These men do so not because they want to - almost nothing could be more horrifying in the context of the tight-knit Middle Eastern family - but because they feel obliged to. Allowing a dishonored woman to remain alive brings ridicule and disdain on the entire family. In such circumstances, mere love for a daughter or sister dwindles into insignificance; she must be killed.

Thus, after an Egyptian father strangled his unmarried but pregnant daughter, cut her corpse into eight parts, and threw those down the toilet, he explained his reasons: "Shame kept following me [before the murder] wherever I went. The village's people had no mercy on me. They were making jokes and mocking me. I couldn't bear it and decided to put an end to this."

The positive form of honor (sharaf in Arabic) involves efforts to enhance the family's status by taking steps to win it praise and renown; and nothing can win a family as much glory as its willing sacrifice of a family member for a noble cause.

Thanks to PA propaganda, suicide bombing has become a highly honored act. Thus, the Tel Aviv bomber's father crowed about his son, "He has become a hero! Tell me, what more could a father ask?"

Combined, the monstrous social environment created by the PA and the families' preoccupation with social status goes far to explain why Palestinians glory in the destruction of their youth.


Thamar Zeidan, honor killed by her father in September 2013.

Dec. 19, 2013 update: The Media Line's Diana Atallah has collected rare details in "Anatomy of an 'honour' killing: Why a Palestinian community demanded a father murder his divorced daughter" on a Palestinian honor killing that substantiates in some detail the above point about relatives reluctantly murdering their female kin. In brief: Thamar Zeidan, 32, of Deir Al Ghusun, near the West Bank town of Tulkarem

divorced her husband four years ago and moved back in with her parents. … Problems began when she became friendly with Iyad Na'lweh, a labourer who worked in Israel. He was married, but promised to make Ms. Zeidan his second wife, which is legal in Islamic law. Although she wanted to marry him, her family objected, saying he had a drinking problem. On the night of Sept. 17, Mr. Na'lweh was seen outside Ms. Zeidan's house. Rumours, many of them false, began to spread. …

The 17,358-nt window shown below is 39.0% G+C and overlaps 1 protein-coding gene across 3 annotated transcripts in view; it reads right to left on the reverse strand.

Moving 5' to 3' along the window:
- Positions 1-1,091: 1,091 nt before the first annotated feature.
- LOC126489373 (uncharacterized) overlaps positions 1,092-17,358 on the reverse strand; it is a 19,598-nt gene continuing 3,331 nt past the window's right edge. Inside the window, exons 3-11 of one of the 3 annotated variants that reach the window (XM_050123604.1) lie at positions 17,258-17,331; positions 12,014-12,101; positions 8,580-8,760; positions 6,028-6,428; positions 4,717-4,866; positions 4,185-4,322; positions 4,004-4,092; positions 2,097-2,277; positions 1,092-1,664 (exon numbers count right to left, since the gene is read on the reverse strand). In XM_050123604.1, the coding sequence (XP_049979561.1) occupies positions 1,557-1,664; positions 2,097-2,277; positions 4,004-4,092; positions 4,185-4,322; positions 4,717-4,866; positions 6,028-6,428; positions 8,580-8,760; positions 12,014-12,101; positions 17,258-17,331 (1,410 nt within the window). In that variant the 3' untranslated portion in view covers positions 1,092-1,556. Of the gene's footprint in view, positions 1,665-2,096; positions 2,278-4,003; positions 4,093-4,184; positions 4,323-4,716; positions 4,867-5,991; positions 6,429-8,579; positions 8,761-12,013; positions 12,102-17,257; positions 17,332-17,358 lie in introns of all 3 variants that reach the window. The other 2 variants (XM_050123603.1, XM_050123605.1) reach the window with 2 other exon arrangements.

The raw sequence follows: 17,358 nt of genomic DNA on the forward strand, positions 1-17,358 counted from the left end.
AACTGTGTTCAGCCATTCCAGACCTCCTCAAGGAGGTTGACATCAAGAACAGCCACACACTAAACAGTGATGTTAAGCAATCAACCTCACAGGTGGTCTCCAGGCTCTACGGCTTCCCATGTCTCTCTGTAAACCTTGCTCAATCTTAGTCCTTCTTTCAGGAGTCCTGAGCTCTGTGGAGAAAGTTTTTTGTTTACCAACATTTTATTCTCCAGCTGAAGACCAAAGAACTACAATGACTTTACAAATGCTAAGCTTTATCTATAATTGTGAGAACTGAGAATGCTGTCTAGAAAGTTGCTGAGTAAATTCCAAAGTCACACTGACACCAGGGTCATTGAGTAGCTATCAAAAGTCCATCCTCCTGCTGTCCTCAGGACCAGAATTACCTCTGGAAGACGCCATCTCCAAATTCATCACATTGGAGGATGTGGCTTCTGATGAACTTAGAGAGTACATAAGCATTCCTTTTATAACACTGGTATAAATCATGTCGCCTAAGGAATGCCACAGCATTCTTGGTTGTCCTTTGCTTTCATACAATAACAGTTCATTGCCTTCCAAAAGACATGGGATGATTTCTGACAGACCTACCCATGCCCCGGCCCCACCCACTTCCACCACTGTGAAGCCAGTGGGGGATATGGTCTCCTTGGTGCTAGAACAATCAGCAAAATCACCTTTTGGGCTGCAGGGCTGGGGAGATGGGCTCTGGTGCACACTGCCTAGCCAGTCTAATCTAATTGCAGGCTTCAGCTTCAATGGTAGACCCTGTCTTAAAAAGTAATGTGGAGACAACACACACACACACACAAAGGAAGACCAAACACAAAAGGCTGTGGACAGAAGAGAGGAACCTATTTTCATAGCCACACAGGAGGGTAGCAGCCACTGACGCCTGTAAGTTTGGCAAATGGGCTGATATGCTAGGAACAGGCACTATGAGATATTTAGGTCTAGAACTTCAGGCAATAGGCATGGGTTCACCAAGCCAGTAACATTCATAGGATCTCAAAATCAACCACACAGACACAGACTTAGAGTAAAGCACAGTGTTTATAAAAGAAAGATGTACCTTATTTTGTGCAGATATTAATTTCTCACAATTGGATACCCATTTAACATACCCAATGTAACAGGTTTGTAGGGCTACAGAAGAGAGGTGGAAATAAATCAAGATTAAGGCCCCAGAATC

Men from the neighbourhood attacked Mr. Na'lweh and he ran into the house. The police were called and the attackers, who believed they were defending her honour, were arrested. The men were later released and Ms. Zeidan was taken to Ramallah by her sister and brother-in-law so matters could calm down.

But then members of Thamar's extended family widely circulated a petition that accused her of "disgraceful and outrageous acts" and demanded that her father, Munther, "reinstate the cultural and religious morals in his family." Posted in five mosques, it was signed by more than 50 relatives. "My husband was under tremendous pressure," said Thamars mother, Laila. "The family wanted to banish us from the West Bank and people started rumours that my husband wasn‎‎'t mentally stable."

Reacting to these demands to restore the family's honour, Munther killed his daughter in September 2013, choking her to death as she napped. He then went to the police station and turned himself in. Munther wrote a letter in which he held those who circulated the petition responsible for Thamar's death. Laila commented that "My husband is a peaceful man and this is completely out of character, but the pressure was too intense." Indeed, some relatives considered the death "a cause for celebration. Ms. Zeidan's aunt held a feast celebrating that the family's honour had been restored."